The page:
(5.55 ± 13.20)

(0.0031–0.0056)

(211–116)

(467–320)

 

35

10.78 ± 2.91f

0.0049 ± 0.00088f

145.63 ± 37.80d

441.63 ± 115.28c

−29.63 ± 117.39°

 

(5.50 ± 15.10)

(0.0031–0.0062)

(260–92)

(230–423)

 

(*) Superscript letters in the same column are significantly different (P < 0.05) between time points (days of age). Values are expressed as mean ± SD. BSA: body superface area

The correlation of several parameters related to body surface area and the body weight in neonate lambs are shown in the Table 4.
Table 4

Correlation of several parameters with the body surface area and the body weight in neonate lambs

Parameters

BSA

Body weight

R

95 % CI

P

R

95 % CI

P

Heart rate

−0.2139

−0.3713, −0.04466

0.0138

−0.2170

−0.3741, −0.04787

0.0124

P (ms)

0.03876

−0.1380, 0.2132

0.6590

0.03876

−0.1380, 0.2132

0.6590

P (mV)

0.05074

−0.1262, 0.2246

0.5634

0.05074

−0.1262, 0.2246

0.5634

PR (ms)

−0.03408

−0.2087, 0.1426

0.6981

−0.03408

−0.2087, 0.1426

0.6981

QRS (ms)

−0.02338

−0.1984, 0.1531

0.7902

−0.02338

−0.1984, 0.1531

0.7902

R (mV)

−0.3565

−0.5009, −0.1927

<0.0001

−0.3637

−0.5033, −0.2055

<0.0001

QTc (mV)

0.2523

0.08507, 0.4057

0.0035

0.2512

0.08394, 0.4048

0.0037

T (ms)

−0.09783

−0.2691, 0.07940

0.2644

−0.09783

−0.2691, 0.07940

0.2644

T (mV)

0.1863

0.01079, 0.3507

0.0324

0.1863

0.01079, 0.3507

0.0324

Axis (°)

−0.09967

−0.2708, 0.07755

0.2555

−0.09967

−0.2708, 0.07755

0.2555

BSA: body surface area, CI: confidence interval,Level of significance: P<0,05

When a gradual increase in RR interval was observed, a parallel decrease in HR was also documented. These parameters, RR and HR, significantly changed as the lambs physically matured. The average RR interval gradually increased from the 21st day after birth (361.182 ± 56.174 ms), reaching a maximum at 35 days of after birth (441.636 ± 115.282 ms) (P < 0.001).

A negative correlation was recorded between the FC and RR interval every week after birth, except at 28 days of age (r = −0.409; P = 0.058); specifically, birth (r = −0.769; P < 0.001); 7 days (r = −0.798; P < 0.001); 14 days (r = −0.475; P = 0.0255); 21 days (r = −0.652; P < 0,001); and 35 days (r = −0.653; P < 0.001).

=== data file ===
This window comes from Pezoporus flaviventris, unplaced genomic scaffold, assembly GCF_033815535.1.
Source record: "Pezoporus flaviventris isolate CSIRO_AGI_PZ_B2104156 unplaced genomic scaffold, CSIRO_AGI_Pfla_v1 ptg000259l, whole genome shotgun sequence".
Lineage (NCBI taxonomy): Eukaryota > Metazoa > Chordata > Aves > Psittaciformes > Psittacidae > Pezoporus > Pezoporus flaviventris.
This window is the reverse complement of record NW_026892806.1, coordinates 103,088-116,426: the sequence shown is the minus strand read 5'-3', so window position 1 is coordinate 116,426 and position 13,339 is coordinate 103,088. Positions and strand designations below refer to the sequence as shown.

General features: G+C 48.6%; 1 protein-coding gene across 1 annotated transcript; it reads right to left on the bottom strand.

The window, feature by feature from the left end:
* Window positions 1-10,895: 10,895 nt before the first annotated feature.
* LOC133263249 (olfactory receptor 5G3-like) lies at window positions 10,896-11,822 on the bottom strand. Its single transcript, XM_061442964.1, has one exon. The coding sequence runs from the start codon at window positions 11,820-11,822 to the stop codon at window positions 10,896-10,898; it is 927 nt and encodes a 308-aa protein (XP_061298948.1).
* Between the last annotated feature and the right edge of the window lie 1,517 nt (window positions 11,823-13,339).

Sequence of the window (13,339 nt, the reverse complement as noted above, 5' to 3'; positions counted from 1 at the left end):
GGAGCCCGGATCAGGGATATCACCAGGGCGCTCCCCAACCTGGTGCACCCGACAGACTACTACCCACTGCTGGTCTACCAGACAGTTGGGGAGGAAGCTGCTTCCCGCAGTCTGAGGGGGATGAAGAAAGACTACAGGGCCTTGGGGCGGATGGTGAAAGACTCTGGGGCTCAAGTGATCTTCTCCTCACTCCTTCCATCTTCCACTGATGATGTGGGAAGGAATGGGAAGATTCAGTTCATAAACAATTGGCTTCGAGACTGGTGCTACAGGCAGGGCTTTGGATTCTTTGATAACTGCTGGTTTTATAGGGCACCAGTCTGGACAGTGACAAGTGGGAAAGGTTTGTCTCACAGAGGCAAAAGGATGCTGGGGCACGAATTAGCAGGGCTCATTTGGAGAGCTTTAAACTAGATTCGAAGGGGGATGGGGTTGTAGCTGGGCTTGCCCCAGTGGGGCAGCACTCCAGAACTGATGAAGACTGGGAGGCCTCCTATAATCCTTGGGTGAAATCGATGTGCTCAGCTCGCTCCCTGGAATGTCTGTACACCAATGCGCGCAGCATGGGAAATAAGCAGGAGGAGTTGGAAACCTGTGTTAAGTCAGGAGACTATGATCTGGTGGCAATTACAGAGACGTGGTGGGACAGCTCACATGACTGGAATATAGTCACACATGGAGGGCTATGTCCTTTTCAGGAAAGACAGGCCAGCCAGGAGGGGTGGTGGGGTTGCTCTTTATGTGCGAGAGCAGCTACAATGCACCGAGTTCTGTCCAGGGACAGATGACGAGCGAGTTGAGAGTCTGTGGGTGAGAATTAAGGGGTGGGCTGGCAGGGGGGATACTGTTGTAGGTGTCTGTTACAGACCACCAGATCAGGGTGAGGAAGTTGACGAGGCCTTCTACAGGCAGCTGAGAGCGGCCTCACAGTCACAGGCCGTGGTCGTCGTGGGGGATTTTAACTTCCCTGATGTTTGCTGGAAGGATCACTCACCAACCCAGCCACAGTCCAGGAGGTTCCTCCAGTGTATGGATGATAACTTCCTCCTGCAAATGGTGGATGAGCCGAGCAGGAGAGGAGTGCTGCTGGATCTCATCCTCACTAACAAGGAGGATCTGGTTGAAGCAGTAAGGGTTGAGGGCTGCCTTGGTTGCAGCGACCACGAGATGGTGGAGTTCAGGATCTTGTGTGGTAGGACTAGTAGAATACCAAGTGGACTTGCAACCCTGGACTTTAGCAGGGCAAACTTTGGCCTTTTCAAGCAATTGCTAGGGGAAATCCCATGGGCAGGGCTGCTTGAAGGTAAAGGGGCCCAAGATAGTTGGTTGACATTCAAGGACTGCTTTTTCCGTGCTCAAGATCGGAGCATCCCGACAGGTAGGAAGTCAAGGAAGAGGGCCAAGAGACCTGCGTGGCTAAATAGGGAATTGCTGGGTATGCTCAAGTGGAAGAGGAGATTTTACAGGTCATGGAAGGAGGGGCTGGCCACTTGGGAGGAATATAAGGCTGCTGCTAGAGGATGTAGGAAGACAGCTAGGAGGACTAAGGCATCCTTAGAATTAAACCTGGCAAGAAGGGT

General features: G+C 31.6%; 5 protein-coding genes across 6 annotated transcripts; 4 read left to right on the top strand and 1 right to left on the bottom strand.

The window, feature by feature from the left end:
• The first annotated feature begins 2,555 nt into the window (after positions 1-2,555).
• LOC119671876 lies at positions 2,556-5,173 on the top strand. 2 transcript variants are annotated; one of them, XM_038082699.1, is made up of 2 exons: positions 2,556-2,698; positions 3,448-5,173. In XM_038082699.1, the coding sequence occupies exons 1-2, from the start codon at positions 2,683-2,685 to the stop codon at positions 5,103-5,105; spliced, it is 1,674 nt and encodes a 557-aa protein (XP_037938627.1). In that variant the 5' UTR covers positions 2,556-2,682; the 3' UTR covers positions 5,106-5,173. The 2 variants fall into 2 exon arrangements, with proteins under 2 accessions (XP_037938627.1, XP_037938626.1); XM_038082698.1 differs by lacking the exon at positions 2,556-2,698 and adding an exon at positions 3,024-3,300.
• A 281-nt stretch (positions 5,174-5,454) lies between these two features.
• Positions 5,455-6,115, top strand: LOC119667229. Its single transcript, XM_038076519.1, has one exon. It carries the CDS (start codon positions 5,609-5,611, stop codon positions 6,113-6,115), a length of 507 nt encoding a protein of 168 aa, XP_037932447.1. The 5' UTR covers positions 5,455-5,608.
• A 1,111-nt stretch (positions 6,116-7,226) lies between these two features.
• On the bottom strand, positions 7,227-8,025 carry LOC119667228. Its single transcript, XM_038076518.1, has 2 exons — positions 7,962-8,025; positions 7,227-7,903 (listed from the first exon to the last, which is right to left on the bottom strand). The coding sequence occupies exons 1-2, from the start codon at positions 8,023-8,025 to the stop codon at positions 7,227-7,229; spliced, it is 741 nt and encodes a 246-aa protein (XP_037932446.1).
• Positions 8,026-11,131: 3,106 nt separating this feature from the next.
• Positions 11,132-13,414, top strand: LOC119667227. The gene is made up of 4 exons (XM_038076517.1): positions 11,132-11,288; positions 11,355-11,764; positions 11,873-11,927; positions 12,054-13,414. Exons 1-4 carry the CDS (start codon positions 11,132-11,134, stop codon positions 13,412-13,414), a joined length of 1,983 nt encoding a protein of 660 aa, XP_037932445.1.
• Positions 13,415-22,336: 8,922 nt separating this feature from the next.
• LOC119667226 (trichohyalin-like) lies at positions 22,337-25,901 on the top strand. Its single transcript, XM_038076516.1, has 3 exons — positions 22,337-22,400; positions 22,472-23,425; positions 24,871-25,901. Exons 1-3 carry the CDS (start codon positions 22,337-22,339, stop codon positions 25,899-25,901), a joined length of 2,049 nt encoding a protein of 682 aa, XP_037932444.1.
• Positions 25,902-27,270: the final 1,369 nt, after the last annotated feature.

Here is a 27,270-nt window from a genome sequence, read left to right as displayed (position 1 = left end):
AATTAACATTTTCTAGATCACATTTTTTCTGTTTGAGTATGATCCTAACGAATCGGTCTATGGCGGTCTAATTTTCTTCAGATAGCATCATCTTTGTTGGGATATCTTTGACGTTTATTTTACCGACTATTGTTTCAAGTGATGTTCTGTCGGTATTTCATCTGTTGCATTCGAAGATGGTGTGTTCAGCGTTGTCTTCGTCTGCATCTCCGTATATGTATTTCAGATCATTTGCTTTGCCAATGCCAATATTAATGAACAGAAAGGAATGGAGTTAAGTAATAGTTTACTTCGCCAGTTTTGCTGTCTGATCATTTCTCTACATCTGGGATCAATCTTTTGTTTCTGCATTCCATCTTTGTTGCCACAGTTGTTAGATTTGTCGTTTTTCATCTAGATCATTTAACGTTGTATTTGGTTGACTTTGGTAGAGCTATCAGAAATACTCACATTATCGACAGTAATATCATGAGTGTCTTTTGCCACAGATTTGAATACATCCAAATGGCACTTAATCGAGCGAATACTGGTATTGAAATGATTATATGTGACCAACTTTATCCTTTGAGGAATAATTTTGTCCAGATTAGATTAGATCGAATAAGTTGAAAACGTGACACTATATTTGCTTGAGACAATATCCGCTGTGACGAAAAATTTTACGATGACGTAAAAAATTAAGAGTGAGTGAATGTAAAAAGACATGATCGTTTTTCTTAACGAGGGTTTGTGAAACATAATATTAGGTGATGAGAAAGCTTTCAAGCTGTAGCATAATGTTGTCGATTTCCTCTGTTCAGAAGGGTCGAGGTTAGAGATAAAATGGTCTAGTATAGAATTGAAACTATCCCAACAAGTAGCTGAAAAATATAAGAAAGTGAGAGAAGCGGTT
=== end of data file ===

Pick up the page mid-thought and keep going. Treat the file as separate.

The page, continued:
The QT interval duration had significant more expressive increase from 21st day of age (0.248 ± 0.017 s), in all analyzed leads, when compared to the birth and the first two weeks of age (0.230 ± 0.022 s), describing its longest value at 35th day (0.263 ± 0.027 s) (P <0.001). The interval showed negative correlation with heart rate (r = −0.7560; P < 0.0001), and positive correlation with age (r = 0.4770; P < 0.0001).

The P wave morphology were mainly positive in I, II, III and aVF leads, predominantly negative in aVR and variable in aVL lead, which showed negative configuration in 28.78 % of 132 electrocardiographic tracings especially on first three weeks of age, thenceforth predominating positive in 71.21 %, until 35 days of age.

A wide variety of configurations of the QRS complex was observed during the study in the leads of the frontal plane. There was a 77.72 % of QRS complexes of type rS and qR in I and aVF lead respectively during the first week of age; 54.54 % qR in I and rS in aVF lead on 7 days; 63.63 % of rS in I and aVF on 14 days; 59.09 % qR in I and rS in aVF lead on 21 days; 68.18 and 72, 72 % of rS in I and aVF on 28 and 35 days respectively. It was observed an evolution of the complex during the study, thus obtaining a greater percentage of low-voltage and complexes with standard qs, qr and rs.

The electrocardiographic T wave evolutionary behavior revealed differentiated in duration and amplitude throughout the weeks. The amplitude (I, II, III, aVR, aVF and base-apex) decreased significantly on 7th and 14th day (0.048 ± 0.153 mV) when compared to birth (0.315 ± 0.200 mV) (P = <0.001). The amplitude of T increased from 21st day (0.153 ± 0.102 mV), thus remaining until the 35 th day (Table 5).
Table 5

Different morphologies of T waves, observed in neonate lambs in different leads

Lead

Types of waves

Number of animals (%)

I

Positive (+)

Negative (−)

Biphase (− +)

96 (72,72 %)

31 (23,48 %)

5 (3,78 %)

II

Positive (+)

Negative (−)

Biphase (− +)

108 (81,81 %)

21 (15,90 %)

3 (2,27 %)

III

Positive (+)

Negative (−)

Biphase (− +)

98 (74,24 %)

30 (22,72 %)

4 (3,03 %)

aVR

Positive (+)

Negative (−)

Biphase (− +)

35 (26,51 %)

94 (71,21 %)

3 (2,27 %)

aVL

Positive (+)

Negative (−)

Biphase (− +)

86 (65,15 %)

45 (34,09 %)

1 (0,75 %)

aVF

Positive (+)

Negative (−)

Biphase (− +)

105 (79,54 %)

24 (18,18 %)

3 (2,27 %)

BA

Positive (+)

Negative (−)

Biphase (− +)

132 (100 %)

0 (0 %)

0 (0 %)